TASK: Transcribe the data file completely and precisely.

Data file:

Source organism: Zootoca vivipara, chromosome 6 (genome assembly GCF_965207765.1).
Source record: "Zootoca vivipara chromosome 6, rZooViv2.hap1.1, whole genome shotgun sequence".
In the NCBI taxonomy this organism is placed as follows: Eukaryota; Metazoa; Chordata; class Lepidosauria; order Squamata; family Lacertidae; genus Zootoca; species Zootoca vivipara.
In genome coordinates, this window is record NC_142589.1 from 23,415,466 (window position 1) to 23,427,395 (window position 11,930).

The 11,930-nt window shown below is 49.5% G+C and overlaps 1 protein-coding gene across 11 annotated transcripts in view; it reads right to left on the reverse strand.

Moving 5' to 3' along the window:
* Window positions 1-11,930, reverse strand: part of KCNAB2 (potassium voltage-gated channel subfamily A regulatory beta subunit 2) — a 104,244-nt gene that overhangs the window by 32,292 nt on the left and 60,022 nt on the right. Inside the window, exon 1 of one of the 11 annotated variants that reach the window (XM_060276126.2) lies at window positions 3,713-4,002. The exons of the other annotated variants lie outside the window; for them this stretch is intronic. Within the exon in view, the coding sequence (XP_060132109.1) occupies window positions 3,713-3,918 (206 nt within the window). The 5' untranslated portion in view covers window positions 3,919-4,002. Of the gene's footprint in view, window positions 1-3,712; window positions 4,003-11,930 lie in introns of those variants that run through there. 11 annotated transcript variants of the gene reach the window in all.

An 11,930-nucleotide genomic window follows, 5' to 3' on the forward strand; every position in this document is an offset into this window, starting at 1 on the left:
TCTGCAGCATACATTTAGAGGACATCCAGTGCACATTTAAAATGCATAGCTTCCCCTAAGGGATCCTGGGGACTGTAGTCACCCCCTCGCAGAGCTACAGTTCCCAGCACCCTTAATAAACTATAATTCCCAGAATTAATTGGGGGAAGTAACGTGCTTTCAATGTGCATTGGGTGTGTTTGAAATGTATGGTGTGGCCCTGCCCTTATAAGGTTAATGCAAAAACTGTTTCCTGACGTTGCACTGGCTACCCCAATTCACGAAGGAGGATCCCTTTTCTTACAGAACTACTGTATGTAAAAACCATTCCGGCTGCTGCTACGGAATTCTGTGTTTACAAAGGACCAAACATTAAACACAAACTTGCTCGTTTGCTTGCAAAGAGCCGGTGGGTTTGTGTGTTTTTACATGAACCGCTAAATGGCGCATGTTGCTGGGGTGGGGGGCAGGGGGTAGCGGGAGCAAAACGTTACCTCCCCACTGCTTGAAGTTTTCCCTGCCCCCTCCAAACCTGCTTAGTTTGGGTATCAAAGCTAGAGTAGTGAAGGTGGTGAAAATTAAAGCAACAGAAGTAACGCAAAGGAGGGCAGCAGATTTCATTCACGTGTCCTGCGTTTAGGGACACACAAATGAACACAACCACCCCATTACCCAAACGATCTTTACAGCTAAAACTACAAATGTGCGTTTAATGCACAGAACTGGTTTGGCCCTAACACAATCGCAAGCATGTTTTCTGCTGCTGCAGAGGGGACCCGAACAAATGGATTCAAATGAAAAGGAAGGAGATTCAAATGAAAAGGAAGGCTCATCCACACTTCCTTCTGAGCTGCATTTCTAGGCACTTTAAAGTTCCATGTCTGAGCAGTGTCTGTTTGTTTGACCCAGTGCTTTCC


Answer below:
Source organism: Zootoca vivipara, chromosome 6 (genome assembly GCF_965207765.1).
Source record: "Zootoca vivipara chromosome 6, rZooViv2.hap1.1, whole genome shotgun sequence".
In the NCBI taxonomy this organism is placed as follows: Eukaryota; Metazoa; Chordata; class Lepidosauria; order Squamata; family Lacertidae; genus Zootoca; species Zootoca vivipara.
In genome coordinates, this window is record NC_142589.1 from 23,415,466 (window position 1) to 23,427,395 (window position 11,930).

The 11,930-nt window shown below is 49.5% G+C and overlaps 1 protein-coding gene across 11 annotated transcripts in view; it reads right to left on the reverse strand.

Moving 5' to 3' along the window:
* Window positions 1-11,930, reverse strand: part of KCNAB2 (potassium voltage-gated channel subfamily A regulatory beta subunit 2) — a 104,244-nt gene that overhangs the window by 32,292 nt on the left and 60,022 nt on the right. Inside the window, exon 1 of one of the 11 annotated variants that reach the window (XM_060276126.2) lies at window positions 3,713-4,002. The exons of the other annotated variants lie outside the window; for them this stretch is intronic. Within the exon in view, the coding sequence (XP_060132109.1) occupies window positions 3,713-3,918 (206 nt within the window). The 5' untranslated portion in view covers window positions 3,919-4,002. Of the gene's footprint in view, window positions 1-3,712; window positions 4,003-11,930 lie in introns of those variants that run through there. 11 annotated transcript variants of the gene reach the window in all.

An 11,930-nucleotide genomic window follows, 5' to 3' on the forward strand; every position in this document is an offset into this window, starting at 1 on the left:
TCTGCAGCATACATTTAGAGGACATCCAGTGCACATTTAAAATGCATAGCTTCCCCTAAGGGATCCTGGGGACTGTAGTCACCCCCTCGCAGAGCTACAGTTCCCAGCACCCTTAATAAACTATAATTCCCAGAATTAATTGGGGGAAGTAACGTGCTTTCAATGTGCATTGGGTGTGTTTGAAATGTATGGTGTGGCCCTGCCCTTATAAGGTTAATGCAAAAACTGTTTCCTGACGTTGCACTGGCTACCCCAATTCACGAAGGAGGATCCCTTTTCTTACAGAACTACTGTATGTAAAAACCATTCCGGCTGCTGCTACGGAATTCTGTGTTTACAAAGGACCAAACATTAAACACAAACTTGCTCGTTTGCTTGCAAAGAGCCGGTGGGTTTGTGTGTTTTTACATGAACCGCTAAATGGCGCATGTTGCTGGGGTGGGGGGCAGGGGGTAGCGGGAGCAAAACGTTACCTCCCCACTGCTTGAAGTTTTCCCTGCCCCCTCCAAACCTGCTTAGTTTGGGTATCAAAGCTAGAGTAGTGAAGGTGGTGAAAATTAAAGCAACAGAAGTAACGCAAAGGAGGGCAGCAGATTTCATTCACGTGTCCTGCGTTTAGGGACACACAAATGAACACAACCACCCCATTACCCAAACGATCTTTACAGCTAAAACTACAAATGTGCGTTTAATGCACAGAACTGGTTTGGCCCTAACACAATCGCAAGCATGTTTTCTGCTGCTGCAGAGGGGACCCGAACAAATGGATTCAAATGAAAAGGAAGGAGATTCAAATGAAAAGGAAGGCTCATCCACACTTCCTTCTGAGCTGCATTTCTAGGCACTTTAAAGTTCCATGTCTGAGCAGTGTCTGTTTGTTTGACCCAGTGCTTTCC